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"Black men in the Confederate army": what the newspapers said - 1861-1865

Discussion in 'Civil War History - General Discussion' started by Andersonh1, Sep 12, 2016.

  1. Andersonh1

    Andersonh1 1st Lieutenant

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    With all the discussion about whether black men served as armed soldiers in the Confederate Army, I wanted to start researching contemporary accounts from the war years, 1861-1865, and see what made the newspapers. Thanks to the Library of Congress, there are huge amounts of old papers online, with a pretty good search engine, so it's not hard to find what the papers of the day said. So far I've found rumors, eyewitness accounts, editorials and random references. There was a range of opinion about the topic, just as there is today.

    The purpose of this thread is not to necessarily prove or disprove anything, it's to explore what the news of the day said about the concept. If you want to debate the existence of black Confederates, there are numerous other threads dedicated to that topic. While here, please confine discussion and commentary to posted articles and any observations you may have about them. Any supporting information that tells us about people, places or battles mentioned in an article is also welcome.
     
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  3. Andersonh1

    Andersonh1 1st Lieutenant

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    The Potter journal. (Coudersport, Pa.) 1857-1872, March 05, 1862
    48BVIAo.jpg
     
    Last edited: Mar 27, 2017

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  5. Andersonh1

    Andersonh1 1st Lieutenant

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    @unionblue thanks again for pointing me towards "The Grey and the Black" by Robert Durden. I'm almost done with Chapter Four, and I'm really liking the way this book is put together. For those who haven't read it, it's often a paragraph or two by the author setting up the original editorial or letter or article written back during the war as the Confederates debated enlistment/emancipation of slaves for the war effort. In other words, it's a little of the author and a lot of the source documents, which is the way I wish McPherson had approached "For Cause and Comrade", just to pick one example.

    Just to link it to the subject of this thread, many of the passages in this book are transcribed from newspaper articles and editorials about the concept of black men in the Confederate military, so it's very germane to the topic. I expect to run across articles later in the book that I've found myself.
     
  6. Harvey Johnson

    Harvey Johnson Sergeant

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    This may have been The Native Guards.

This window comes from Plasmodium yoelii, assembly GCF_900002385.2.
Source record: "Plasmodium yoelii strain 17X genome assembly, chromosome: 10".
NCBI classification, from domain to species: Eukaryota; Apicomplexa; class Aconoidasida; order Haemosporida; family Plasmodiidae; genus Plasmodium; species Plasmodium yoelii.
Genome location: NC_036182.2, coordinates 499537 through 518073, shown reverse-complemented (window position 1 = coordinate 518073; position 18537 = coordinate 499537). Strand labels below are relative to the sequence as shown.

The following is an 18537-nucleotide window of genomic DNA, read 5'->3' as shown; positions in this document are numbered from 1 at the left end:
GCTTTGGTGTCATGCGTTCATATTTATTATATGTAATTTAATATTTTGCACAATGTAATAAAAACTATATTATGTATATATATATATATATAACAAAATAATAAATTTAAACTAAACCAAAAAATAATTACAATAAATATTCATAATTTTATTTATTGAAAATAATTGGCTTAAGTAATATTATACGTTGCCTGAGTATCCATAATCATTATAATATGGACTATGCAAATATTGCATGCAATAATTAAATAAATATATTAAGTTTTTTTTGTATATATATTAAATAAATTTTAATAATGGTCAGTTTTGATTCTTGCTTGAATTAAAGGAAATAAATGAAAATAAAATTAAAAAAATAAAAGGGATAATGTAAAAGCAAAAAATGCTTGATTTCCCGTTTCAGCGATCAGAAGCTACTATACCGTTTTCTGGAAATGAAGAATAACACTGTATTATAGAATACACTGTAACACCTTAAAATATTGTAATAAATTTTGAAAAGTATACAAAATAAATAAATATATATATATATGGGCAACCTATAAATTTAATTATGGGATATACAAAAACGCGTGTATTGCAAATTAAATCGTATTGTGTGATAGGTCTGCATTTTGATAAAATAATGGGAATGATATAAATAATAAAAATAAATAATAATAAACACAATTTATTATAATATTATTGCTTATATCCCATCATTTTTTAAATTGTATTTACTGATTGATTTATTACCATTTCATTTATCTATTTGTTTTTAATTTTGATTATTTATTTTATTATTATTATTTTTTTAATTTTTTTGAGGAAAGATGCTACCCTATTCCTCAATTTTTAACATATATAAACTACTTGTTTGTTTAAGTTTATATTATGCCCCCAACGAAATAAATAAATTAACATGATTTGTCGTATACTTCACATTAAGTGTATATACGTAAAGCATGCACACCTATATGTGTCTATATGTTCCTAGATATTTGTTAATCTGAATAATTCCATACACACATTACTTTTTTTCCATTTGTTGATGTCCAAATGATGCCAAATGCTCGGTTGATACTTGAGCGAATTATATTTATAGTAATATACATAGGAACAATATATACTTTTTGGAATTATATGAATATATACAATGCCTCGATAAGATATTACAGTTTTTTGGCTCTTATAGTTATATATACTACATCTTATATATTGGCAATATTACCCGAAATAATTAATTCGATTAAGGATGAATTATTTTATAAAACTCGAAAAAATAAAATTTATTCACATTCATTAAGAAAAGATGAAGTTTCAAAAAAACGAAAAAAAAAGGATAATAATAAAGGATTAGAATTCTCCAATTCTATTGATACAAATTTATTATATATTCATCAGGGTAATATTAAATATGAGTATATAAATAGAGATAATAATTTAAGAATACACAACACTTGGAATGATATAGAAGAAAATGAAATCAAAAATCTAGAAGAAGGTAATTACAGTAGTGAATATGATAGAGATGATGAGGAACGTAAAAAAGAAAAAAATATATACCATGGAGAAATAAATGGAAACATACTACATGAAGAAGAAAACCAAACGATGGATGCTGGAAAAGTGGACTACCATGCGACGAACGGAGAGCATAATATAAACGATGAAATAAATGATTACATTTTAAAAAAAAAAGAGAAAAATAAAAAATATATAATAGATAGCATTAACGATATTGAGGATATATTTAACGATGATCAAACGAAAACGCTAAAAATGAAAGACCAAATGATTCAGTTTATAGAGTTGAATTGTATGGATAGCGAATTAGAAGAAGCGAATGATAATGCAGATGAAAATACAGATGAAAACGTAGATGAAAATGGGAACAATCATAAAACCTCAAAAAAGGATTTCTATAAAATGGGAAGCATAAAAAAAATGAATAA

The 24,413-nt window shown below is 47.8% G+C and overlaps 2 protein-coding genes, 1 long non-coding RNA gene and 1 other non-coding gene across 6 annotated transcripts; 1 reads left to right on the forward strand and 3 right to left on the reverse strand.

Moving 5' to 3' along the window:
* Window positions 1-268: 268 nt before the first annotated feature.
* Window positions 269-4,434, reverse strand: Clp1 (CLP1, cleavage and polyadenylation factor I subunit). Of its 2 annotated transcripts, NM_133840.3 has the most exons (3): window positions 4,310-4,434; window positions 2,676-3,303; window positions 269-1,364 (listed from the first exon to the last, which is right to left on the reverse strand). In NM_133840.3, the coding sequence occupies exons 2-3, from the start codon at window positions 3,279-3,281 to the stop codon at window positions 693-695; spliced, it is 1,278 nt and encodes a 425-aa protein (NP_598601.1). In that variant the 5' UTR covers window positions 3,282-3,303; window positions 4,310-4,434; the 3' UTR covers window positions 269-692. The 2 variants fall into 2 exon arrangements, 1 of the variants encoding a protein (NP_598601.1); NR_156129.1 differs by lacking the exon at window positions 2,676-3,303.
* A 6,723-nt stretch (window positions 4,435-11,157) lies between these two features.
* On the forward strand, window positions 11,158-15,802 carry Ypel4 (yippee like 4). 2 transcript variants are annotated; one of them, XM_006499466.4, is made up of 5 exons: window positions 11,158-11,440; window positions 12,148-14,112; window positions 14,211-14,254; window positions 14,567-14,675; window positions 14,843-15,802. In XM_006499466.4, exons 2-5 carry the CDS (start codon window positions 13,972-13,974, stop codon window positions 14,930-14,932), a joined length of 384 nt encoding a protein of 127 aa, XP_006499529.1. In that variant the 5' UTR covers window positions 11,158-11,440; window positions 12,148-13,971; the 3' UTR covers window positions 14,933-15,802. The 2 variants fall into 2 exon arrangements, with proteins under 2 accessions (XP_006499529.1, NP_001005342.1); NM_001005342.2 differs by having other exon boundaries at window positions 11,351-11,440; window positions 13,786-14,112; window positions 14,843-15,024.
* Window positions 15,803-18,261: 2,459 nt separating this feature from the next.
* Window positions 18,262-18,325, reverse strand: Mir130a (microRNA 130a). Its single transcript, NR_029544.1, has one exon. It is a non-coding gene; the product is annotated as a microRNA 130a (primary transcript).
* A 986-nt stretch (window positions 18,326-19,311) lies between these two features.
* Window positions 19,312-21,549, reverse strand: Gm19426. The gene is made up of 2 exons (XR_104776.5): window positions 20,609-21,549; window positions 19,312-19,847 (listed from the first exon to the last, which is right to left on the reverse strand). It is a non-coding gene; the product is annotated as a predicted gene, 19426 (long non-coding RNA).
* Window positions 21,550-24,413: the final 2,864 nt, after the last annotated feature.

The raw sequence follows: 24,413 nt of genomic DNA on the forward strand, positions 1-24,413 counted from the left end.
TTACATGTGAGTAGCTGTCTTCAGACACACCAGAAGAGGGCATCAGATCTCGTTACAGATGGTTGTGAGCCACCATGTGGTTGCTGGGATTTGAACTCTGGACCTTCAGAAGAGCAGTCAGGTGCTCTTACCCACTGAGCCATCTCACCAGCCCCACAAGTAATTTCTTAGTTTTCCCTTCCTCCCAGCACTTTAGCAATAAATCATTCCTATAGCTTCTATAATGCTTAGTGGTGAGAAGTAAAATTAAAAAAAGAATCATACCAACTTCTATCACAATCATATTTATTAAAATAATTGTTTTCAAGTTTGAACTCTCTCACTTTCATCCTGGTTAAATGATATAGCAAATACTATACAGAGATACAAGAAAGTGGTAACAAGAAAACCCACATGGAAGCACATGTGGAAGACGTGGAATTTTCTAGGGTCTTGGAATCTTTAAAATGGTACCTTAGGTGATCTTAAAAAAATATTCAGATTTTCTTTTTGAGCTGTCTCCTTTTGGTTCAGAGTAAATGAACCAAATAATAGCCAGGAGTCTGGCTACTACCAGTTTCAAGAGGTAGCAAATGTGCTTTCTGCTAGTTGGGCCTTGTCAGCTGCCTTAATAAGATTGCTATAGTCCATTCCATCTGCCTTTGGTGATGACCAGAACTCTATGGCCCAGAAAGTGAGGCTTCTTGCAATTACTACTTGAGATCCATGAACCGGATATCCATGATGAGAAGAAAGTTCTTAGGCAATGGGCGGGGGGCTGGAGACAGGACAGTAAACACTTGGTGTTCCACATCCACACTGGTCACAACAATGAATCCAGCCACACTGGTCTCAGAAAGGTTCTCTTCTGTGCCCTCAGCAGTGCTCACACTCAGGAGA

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  7. Andersonh1

    Andersonh1 1st Lieutenant

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    That was my assumption as well. And the article is an example of the variance we see in the reporting from time to time. It mentions 1000 free colored soldiers, while most other articles list the number of the Native Guard as 1400.
     
  8. unionblue

    unionblue Brev. Brig. Gen'l Member of the Year

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    Andersonh1,

    You are more than welcome.

    Sincerely,
    Unionblue
     
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  9. Andersonh1

    Andersonh1 1st Lieutenant

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    Raftsman's journal. (Clearfield, Pa.) 1854-1948, May 08, 1861
    0FlVsNe.jpg
     
    Last edited: Mar 27, 2017
  10. Andersonh1

    Andersonh1 1st Lieutenant

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    New Orleans daily crescent. ([New Orleans, La.]) 1851-1866, January 25, 1862
    d9KZP9b.jpg
     
    Last edited: Mar 27, 2017
  11. Andersonh1

    Andersonh1 1st Lieutenant

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    I still don't know if this bill made it out of committee.

    Semi-weekly standard. (Raleigh, N.C.) May 11, 1861
    [​IMG]
     
    Last edited: Mar 10, 2017
  12. Andersonh1

    Andersonh1 1st Lieutenant

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    This is interesting. This article isn't about the military at all, but when you get about 3/4 of the way into it, it mentions the way that military impressment is affecting the availability of men for the fire department, including free black men.

    Wilmington journal. (Wilmington, N.C.) 1844-1895, May 05, 1864
    uSJVUMa.jpg
     
    Last edited: Mar 27, 2017